The UK public has never been under such severe restrictions about when and how often they can leave their homes.
The freedoms that are usually taken for granted in this country are suspended, as social gatherings and events are banned in an effort to stop the spread of the coronavirus. Of course, the UK is not alone in facing this global situation, and many countries around the world are under similar conditions. We don’t know yet how long these restrictions will last, but it seems fair to say they won’t be lifted for some considerable time yet.
Even prior to this advice, a number of large fundraising events in the UK had been postponed in order to reduce the risk to those attending. Perhaps most prominent of these is the London Marathon, which has been rescheduled for 4 October 2020.
But the cancellation of events is not the only threat to income caused by the pandemic. The wider economy is also suffering. Already markets have been in freefall despite the efforts of central banks to prop them up. This will have knock-on effects, and not just for those charities with investment portfolios.
As well as the income issues, demand on services is likely to increase for some charities, especially as the elderly and vulnerable are most at risk to the virus.
The government has announced a package of measures to protect the business sector from the economic impact of the pandemic. However, at the time of writing, it has not released details of a similar package for the charity sector. I hope that by time you are reading this, a package will be available. The sector deserves the same unpredated level of government support.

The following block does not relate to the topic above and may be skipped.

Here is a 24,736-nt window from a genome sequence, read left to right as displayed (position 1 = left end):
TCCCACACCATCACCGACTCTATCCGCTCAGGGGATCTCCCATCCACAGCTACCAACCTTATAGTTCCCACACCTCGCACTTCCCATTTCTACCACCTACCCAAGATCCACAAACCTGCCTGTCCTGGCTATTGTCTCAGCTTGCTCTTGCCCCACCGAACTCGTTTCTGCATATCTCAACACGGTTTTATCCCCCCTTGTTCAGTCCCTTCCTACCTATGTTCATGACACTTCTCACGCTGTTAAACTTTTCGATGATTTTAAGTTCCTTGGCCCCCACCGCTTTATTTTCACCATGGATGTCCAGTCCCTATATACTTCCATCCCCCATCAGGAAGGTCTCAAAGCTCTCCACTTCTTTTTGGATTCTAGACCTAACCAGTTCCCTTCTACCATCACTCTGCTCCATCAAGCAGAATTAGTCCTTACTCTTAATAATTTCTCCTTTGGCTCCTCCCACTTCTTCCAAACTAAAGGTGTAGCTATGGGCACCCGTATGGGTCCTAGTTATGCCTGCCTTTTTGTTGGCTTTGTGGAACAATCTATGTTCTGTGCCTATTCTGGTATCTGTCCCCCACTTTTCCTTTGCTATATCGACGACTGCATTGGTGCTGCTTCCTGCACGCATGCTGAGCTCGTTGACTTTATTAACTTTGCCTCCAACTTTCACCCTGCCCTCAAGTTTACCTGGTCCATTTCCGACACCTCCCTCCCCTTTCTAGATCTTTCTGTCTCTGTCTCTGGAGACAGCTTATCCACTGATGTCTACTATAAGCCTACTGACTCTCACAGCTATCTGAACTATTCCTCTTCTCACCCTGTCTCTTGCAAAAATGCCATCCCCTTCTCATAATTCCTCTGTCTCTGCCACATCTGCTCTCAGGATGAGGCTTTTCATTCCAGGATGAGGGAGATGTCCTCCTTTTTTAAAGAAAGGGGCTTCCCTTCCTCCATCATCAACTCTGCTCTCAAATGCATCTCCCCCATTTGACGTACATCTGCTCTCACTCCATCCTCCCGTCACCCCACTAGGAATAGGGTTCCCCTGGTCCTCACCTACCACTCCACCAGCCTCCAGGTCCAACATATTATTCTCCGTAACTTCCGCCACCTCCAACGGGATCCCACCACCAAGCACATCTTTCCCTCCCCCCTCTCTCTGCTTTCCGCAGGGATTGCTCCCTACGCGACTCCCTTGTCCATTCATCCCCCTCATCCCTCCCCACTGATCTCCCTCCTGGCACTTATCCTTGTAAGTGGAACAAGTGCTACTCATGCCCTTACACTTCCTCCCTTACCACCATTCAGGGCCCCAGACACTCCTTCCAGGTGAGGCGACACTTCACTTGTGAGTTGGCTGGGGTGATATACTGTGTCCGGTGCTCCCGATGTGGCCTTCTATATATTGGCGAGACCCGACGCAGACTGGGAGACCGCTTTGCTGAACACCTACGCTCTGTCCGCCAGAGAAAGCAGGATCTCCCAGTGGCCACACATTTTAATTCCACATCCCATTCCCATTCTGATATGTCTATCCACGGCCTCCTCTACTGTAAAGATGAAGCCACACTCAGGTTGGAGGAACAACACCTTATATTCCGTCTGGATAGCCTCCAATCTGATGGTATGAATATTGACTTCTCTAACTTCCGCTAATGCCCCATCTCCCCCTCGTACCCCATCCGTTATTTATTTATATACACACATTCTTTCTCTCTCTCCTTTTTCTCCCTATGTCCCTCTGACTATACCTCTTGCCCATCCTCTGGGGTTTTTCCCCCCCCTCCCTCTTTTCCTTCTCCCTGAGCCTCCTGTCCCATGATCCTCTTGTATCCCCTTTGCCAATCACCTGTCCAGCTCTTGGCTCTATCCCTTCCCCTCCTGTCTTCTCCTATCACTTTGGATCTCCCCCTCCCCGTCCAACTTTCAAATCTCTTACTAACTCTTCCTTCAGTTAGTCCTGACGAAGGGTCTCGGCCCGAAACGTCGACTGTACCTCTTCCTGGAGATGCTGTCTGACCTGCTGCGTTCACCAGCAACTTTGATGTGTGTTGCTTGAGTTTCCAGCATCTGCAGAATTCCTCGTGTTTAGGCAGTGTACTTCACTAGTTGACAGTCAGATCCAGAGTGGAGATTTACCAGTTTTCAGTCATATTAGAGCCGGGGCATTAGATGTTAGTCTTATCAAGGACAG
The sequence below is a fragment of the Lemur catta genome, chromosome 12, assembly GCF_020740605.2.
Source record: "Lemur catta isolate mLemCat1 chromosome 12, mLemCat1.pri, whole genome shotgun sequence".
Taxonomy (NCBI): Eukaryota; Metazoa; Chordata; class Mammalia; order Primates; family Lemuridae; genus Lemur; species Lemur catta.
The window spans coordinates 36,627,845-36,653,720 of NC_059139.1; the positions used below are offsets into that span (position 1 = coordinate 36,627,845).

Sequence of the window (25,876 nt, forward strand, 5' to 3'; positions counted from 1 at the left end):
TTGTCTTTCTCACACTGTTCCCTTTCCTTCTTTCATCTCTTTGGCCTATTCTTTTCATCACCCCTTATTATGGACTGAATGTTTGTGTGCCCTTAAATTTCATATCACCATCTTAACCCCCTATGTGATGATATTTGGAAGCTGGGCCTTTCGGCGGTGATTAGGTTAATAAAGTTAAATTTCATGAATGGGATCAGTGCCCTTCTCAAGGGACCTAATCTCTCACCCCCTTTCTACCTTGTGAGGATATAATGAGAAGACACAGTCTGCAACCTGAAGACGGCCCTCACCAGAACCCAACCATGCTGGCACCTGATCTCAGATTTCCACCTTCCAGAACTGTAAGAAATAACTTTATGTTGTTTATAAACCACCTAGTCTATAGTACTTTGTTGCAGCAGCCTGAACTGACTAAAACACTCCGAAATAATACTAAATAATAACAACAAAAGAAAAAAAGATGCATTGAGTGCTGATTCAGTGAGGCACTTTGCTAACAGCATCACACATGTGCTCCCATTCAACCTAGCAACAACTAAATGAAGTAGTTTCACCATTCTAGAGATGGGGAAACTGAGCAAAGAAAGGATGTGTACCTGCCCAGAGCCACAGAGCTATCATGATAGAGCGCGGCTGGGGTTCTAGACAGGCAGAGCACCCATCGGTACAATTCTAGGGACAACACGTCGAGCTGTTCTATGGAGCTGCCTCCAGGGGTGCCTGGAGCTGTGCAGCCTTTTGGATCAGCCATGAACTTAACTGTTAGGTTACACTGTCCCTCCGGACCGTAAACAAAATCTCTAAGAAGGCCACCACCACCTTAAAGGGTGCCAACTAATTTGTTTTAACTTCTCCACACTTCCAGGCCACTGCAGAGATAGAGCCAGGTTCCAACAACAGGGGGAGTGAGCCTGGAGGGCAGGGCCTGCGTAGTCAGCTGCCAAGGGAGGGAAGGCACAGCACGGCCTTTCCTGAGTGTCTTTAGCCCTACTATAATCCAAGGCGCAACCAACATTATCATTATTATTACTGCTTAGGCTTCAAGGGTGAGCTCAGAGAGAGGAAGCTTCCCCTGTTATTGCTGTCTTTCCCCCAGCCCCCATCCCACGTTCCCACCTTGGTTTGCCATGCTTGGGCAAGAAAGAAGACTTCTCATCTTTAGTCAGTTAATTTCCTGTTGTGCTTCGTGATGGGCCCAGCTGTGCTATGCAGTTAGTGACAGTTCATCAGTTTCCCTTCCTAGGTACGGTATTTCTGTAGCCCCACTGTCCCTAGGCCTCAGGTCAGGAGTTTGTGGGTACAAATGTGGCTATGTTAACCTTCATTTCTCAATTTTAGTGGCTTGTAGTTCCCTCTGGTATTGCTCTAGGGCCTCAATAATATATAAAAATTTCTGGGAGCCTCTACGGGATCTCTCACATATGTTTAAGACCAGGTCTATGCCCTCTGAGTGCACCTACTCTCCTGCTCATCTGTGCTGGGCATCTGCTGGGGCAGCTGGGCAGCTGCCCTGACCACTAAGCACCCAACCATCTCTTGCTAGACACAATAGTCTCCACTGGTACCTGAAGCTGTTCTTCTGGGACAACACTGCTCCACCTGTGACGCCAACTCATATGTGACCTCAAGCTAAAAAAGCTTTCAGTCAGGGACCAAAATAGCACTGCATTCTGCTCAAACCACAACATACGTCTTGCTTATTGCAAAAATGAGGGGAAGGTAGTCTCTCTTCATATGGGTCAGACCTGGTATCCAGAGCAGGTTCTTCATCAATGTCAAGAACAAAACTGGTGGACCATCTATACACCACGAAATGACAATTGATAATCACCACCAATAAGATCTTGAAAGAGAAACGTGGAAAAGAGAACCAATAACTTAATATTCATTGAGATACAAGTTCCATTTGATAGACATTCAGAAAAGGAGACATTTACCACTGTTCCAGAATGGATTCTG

Charities will also be at pains to ensure the safety and health of their staff. Government advice is for all those that can work from home to do so, and many in the sector are doing so. However, for those that provide community services, health care, social care and other services, this may well not be possible.
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Even when the immediate crisis is over, its effects are likely to continue for some considerable time. The environment for charities will remain highly challenging.
In the meantime, I hope all readers remain well and safe.
Tristan Blythe Editor, Charity Finance